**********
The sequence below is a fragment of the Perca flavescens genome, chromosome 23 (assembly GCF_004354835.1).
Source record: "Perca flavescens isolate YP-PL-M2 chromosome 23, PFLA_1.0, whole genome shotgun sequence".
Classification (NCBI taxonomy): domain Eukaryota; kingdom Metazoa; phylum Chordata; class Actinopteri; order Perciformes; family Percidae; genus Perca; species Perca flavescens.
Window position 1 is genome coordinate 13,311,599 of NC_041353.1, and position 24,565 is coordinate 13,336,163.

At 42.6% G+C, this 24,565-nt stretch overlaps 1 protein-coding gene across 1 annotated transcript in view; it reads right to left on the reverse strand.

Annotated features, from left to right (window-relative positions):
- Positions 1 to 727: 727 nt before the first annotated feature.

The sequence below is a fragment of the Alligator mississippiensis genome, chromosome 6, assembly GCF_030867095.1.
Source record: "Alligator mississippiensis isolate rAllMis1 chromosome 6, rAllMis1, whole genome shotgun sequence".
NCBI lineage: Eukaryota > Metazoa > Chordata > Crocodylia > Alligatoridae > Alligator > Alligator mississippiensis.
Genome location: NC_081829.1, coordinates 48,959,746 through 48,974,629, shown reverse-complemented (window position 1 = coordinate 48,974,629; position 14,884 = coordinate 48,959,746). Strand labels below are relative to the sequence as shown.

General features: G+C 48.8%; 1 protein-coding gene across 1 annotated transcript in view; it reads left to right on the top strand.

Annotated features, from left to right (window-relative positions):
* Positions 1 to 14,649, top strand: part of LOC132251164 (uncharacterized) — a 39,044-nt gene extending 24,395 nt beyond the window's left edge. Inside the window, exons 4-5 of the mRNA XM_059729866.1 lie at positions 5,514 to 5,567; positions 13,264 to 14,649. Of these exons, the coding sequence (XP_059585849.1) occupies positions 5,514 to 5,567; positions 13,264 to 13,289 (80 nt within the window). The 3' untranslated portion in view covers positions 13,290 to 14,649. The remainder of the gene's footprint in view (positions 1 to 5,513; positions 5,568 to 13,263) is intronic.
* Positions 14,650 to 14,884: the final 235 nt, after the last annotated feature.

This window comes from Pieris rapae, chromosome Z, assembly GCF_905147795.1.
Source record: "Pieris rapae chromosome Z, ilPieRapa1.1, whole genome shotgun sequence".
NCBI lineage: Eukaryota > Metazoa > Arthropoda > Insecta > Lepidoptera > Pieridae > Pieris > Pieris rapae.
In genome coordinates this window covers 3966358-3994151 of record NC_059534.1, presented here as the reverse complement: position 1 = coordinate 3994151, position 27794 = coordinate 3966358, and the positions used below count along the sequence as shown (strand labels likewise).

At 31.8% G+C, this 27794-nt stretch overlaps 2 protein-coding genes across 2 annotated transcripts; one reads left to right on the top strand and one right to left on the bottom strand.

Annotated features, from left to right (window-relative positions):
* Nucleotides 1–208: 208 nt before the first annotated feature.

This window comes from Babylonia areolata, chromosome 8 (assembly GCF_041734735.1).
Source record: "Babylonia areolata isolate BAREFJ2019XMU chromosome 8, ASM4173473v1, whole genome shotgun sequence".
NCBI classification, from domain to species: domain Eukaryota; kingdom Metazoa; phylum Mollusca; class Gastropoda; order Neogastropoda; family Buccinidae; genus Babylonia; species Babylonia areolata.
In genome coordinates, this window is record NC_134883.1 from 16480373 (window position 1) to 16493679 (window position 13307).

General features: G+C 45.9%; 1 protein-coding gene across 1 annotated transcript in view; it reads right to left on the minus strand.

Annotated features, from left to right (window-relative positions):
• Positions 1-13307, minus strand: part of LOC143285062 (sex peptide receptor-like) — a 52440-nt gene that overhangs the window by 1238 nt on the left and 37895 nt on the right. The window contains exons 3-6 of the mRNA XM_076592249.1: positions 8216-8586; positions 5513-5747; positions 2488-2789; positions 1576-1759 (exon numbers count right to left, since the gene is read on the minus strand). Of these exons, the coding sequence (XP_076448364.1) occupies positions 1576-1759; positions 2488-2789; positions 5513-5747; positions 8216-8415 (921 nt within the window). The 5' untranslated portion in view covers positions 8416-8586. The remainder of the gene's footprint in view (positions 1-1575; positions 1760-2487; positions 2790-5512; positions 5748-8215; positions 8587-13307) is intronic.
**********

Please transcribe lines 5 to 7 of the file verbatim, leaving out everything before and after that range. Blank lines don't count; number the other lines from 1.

At 42.6% G+C, this 24,565-nt stretch overlaps 1 protein-coding gene across 1 annotated transcript in view; it reads right to left on the reverse strand.

Annotated features, from left to right (window-relative positions):
- Positions 1 to 727: 727 nt before the first annotated feature.